So how do you choose a server?
Interest and Rules.
In the machine learning space I have seen folks on some of these instances:
- fosstodon.org (has been blocked by some other servers due to user behaviour, so be aware.)
But it's probably easiest, if you use the wizard at instances.social to find something to your liking!
Mastodon doesn't just consists of nice lovey dovey people. There are servers around verifiable hategroups, so it's worth having a look at the Code of Conduct of the instance you choose.
tech.lgbt for example maintains a fairly extensive list of servers that are blocked from interacting with members on the instance. This includes Nazis, TERFs, and other unsavoury types.
So be sure, the rules are to your liking. Servers are fairly clear if they're free-speech absolutists or which type of engagement they condone.
But don't worry, you can move instances later on. I started on mastodon.social and moved to tech.lgbt. That move will only carry over your follow- and follower-lists and leave old posts on the old instance.
There will be a notice on your old account as you can see here: @[email protected].
It's a shame that posts aren't migrated, but you can at least export them before moving at
So it's not frictionless, but you also don't make a decision for life by chosing a server!
Faves, retweets, and quote tweets
Since the algorithm doesn't magically show folks your likes, Mastodon works a little different.
Favourites are just a sign to the person that you liked their post. The counter goes up by one, and you can find your stars in a neat list. On tech.lgbt it looks like this:
Alternatively, you can also bookmark posts (just like on Twitter). This one doesn't give a ping to the author and just adds it to your bookmark list, like this:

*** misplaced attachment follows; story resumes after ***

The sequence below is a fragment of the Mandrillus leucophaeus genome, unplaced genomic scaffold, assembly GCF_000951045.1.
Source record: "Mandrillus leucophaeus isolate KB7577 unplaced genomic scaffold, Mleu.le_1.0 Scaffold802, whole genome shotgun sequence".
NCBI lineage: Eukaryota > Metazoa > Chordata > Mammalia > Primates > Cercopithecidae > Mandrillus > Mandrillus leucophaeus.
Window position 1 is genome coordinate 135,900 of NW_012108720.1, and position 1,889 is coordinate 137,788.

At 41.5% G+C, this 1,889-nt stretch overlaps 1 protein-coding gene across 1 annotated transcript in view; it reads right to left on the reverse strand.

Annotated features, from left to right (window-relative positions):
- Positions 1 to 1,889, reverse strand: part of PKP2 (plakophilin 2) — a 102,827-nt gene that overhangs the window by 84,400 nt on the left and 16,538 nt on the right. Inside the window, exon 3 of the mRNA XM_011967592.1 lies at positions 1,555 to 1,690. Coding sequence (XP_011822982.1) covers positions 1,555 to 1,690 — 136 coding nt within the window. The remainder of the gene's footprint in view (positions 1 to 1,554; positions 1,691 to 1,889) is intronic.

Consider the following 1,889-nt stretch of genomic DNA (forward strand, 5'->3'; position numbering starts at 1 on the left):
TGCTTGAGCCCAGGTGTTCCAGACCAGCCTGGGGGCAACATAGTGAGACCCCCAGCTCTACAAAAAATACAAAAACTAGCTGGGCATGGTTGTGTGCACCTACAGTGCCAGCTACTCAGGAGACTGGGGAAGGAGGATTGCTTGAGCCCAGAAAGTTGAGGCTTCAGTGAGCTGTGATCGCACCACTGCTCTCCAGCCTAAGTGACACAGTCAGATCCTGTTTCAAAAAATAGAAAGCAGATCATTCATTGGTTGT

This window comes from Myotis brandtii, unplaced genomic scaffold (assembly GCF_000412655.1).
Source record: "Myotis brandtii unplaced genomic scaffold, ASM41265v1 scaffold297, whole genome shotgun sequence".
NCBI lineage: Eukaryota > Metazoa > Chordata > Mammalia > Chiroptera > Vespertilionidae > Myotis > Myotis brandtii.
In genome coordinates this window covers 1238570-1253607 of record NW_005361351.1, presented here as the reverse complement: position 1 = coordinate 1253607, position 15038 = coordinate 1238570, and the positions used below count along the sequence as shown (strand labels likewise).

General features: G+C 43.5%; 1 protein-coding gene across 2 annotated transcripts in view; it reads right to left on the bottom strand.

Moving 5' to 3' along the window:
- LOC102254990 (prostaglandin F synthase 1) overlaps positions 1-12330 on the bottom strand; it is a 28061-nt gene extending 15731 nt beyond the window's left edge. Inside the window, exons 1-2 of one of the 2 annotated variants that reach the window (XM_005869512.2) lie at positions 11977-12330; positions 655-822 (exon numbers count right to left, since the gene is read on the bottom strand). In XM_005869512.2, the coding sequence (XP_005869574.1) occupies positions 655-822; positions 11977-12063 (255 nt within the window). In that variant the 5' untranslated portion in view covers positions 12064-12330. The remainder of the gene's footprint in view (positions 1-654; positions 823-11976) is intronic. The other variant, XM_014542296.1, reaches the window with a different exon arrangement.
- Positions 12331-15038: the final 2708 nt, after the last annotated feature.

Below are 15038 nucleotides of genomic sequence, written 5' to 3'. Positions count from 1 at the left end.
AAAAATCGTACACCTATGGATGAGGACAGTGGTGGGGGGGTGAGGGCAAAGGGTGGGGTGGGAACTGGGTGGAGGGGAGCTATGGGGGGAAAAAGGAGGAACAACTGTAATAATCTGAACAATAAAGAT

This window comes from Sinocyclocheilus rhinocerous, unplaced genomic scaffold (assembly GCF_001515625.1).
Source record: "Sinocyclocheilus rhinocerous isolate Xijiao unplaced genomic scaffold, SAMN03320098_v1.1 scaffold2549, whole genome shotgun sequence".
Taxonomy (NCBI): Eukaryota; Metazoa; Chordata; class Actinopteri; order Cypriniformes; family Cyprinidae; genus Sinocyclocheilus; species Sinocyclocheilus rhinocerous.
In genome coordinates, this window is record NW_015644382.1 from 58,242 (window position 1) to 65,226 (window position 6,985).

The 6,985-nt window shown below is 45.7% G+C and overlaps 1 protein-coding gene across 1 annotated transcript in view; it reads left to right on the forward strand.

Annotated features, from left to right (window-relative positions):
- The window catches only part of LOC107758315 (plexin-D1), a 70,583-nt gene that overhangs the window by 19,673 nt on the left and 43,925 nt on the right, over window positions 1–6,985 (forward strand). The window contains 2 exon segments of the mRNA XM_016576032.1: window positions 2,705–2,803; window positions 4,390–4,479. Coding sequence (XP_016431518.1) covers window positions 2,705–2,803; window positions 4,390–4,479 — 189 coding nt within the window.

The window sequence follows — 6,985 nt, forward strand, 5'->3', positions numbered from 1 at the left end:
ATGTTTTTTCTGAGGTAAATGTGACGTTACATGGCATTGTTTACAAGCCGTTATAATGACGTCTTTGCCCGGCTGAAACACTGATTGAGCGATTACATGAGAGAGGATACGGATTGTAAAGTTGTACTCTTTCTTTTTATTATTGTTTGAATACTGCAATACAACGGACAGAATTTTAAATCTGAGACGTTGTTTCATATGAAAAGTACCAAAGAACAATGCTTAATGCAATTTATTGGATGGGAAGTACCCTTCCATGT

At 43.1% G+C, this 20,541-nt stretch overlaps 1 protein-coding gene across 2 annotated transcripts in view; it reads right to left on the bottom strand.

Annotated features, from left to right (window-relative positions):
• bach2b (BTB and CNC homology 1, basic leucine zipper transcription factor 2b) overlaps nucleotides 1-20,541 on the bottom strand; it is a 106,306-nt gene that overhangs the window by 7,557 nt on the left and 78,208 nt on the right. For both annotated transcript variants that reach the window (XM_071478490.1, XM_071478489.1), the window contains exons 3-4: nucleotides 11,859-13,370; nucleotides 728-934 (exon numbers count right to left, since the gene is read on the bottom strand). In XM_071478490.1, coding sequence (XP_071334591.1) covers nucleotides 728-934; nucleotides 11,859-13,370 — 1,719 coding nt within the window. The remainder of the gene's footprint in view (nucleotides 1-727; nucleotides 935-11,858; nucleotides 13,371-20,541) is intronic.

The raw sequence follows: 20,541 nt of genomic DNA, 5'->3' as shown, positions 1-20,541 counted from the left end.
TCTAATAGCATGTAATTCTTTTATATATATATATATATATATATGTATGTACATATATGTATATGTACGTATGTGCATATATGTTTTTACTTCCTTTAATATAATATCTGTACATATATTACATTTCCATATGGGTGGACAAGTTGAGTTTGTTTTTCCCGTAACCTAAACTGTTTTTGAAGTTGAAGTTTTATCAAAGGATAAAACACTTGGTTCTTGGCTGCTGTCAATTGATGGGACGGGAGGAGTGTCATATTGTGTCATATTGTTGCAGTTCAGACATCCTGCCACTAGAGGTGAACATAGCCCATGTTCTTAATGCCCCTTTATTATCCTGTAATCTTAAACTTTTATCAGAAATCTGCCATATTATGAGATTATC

That means if you want to share a post with your followers, you'll need to "Boost" the post, which is Mastodon's retweet. That one shares a post from someone else with your followers (and yes that can be any server).
Most hardcore Twitter users wonder about Quote Tweets, and basically there are none, not for technical but for social reasons:
Quoteposting encourages talking about someones post instead of engaging with their post in the replies. You can still link to their post but it is not displayed as content embed directly.
This may take some adjusting, but many people actually grow to like this design choice!
Finding your old friends (and foes)
We followed some lovely people on Twitter when it was cool, so how do we find those on Mastodon?
I found a few different ways so far!
Here are four apps that help cross-reference your follow-list:
Twitodon finds your followers who also used Twitodon. So not super extensive, but it can be nice to find some folks.